In Olive Kitteridge, Elizabeth Strout has written interconnecting short stories that give us insight into the town of Crosby, Maine, and the people who make their homes and lives there. Olive is a retired math teacher. She is married to Henry, the local pharmacist, and they have one son, Christopher.
Each story delves into the life of one of the town's residents. Each has some connection to Olive, although sometimes it is tangential. We read of marriages, divorces, death, affairs, theft, children who bring joy and children who grow up and are not part of their parent's lives.
One of the book's themes is the changing nature of love throughout the years. Many of the characters portrayed have long term marriages and Strout writes of how these relationships change over the years. First blush love becomes a stronger relationship as the years go by. Sometimes the relationship falters and the spouses are tempted to look elsewhere for fulfillment. Yet many remain married and often find a renewed love in their later years.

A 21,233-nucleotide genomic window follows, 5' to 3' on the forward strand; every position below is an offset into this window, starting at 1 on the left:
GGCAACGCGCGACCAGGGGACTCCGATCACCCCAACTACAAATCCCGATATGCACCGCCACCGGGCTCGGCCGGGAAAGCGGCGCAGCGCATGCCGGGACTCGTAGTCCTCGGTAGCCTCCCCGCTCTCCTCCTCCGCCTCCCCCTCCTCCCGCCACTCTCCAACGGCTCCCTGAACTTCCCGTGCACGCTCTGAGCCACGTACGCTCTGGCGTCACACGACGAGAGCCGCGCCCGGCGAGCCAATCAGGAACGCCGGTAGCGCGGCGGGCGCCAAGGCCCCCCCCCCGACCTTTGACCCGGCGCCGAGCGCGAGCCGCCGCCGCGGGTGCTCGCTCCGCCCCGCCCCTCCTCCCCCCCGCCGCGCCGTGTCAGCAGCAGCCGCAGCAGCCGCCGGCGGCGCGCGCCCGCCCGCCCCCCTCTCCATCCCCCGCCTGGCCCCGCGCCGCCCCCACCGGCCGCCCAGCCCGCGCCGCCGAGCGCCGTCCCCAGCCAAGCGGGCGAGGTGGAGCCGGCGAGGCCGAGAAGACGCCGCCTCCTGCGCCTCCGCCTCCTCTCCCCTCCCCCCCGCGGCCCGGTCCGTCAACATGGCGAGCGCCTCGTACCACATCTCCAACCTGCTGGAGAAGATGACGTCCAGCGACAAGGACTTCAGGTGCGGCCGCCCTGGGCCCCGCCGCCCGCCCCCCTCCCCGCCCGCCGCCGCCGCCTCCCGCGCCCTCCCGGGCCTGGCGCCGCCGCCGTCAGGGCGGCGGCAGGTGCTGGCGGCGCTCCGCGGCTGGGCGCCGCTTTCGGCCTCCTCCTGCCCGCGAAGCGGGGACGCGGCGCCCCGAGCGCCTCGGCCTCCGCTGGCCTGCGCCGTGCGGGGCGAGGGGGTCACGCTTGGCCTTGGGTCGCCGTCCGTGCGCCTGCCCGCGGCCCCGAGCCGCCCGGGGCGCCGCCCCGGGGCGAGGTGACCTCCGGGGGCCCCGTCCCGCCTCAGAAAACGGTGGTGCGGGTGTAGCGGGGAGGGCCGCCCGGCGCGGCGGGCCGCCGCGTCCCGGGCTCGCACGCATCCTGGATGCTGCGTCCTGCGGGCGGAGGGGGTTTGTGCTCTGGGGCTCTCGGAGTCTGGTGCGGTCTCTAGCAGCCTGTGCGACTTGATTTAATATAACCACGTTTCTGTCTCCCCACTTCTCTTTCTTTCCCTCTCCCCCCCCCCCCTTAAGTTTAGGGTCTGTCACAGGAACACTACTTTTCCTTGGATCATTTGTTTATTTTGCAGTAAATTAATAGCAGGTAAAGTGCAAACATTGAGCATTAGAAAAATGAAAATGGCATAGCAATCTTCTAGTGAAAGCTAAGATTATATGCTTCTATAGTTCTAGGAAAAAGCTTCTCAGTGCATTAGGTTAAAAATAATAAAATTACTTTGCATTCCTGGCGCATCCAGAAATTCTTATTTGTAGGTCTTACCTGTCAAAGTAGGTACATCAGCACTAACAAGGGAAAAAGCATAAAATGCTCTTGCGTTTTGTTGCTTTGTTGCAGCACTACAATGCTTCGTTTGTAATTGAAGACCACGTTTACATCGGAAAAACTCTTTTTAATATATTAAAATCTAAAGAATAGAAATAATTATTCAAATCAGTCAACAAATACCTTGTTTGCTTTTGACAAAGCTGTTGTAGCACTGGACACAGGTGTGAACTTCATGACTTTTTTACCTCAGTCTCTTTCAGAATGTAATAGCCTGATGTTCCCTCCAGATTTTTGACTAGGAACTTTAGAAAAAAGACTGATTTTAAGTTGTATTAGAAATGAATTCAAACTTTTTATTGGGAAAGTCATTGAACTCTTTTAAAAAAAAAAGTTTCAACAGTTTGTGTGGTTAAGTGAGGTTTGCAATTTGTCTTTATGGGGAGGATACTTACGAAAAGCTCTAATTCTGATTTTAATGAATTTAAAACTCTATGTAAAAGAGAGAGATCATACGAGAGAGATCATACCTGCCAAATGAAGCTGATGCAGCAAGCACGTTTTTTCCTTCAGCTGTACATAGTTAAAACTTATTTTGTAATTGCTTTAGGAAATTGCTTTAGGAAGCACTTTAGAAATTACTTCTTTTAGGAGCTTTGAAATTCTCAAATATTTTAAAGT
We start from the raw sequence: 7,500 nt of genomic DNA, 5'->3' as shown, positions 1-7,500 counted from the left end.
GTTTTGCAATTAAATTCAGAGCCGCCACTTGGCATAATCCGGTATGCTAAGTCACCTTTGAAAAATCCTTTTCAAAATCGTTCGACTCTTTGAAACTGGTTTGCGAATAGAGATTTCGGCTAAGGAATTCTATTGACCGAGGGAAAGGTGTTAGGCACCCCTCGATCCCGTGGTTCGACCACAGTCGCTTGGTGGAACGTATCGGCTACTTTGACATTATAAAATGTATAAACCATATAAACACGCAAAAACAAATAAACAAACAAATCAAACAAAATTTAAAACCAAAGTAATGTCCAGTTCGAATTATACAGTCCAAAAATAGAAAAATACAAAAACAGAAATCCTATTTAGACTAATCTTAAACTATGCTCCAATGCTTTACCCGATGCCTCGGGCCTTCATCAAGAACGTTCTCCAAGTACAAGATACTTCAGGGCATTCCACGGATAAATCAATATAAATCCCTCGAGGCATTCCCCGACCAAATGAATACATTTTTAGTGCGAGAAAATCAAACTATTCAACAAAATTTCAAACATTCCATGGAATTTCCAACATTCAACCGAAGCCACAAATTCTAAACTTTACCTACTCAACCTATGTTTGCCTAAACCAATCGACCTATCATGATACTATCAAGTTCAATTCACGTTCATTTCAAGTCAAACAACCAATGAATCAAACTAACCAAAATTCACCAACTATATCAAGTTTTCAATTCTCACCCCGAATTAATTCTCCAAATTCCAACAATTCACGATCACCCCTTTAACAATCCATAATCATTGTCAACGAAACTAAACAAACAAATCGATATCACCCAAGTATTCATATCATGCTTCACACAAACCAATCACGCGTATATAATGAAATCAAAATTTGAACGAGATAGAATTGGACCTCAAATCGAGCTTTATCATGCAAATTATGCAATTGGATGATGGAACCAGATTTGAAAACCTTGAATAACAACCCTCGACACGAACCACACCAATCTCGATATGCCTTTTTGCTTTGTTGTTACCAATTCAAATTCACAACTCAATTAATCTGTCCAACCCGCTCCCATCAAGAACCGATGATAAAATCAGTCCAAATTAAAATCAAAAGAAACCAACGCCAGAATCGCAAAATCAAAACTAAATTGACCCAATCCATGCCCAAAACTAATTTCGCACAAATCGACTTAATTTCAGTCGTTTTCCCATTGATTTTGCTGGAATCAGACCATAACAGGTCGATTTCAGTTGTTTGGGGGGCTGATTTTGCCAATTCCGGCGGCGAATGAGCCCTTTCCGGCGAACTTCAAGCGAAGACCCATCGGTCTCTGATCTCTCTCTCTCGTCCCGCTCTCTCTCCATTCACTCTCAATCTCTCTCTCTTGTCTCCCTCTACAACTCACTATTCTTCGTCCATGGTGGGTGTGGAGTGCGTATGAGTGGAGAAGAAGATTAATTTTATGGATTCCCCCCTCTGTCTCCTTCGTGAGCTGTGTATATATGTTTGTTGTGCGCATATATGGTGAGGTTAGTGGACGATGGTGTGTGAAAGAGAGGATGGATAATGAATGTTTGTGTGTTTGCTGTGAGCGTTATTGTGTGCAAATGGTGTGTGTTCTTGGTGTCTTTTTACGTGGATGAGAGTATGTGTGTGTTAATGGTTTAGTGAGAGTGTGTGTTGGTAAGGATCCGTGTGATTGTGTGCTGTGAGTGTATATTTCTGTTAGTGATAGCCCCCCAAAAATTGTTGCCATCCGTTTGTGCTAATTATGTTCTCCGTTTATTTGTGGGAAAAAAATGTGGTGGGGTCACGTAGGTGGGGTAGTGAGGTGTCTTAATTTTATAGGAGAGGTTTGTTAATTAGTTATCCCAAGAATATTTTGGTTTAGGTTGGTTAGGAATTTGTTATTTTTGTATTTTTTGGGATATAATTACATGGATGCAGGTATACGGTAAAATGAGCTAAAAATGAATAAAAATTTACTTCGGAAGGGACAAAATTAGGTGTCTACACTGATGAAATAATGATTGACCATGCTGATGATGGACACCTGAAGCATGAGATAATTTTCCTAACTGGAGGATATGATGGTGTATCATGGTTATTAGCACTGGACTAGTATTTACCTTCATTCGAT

Yet, Strout also writes of the sadness of love. Great love relationships usually mean one participant is left behind when the other dies. How does one regroup and go on, facing the lonliness that is often the result of old age? She also writes of the parental-child relationship and how hard it is to get that fine balance of raising an independant child right. Tip on one side of the balance and the child is left dependant and unable to function; tip on the other side and they are so independant that they often move away to live totally separate lives. This is another grief that many face as they age.
Olive Kitteridge won the Pulitzer Prize, and readers of the book won't be surprised. This book draws the reader into contemplation of how lives work out, and the importance of love and family. This book is recommended for all readers.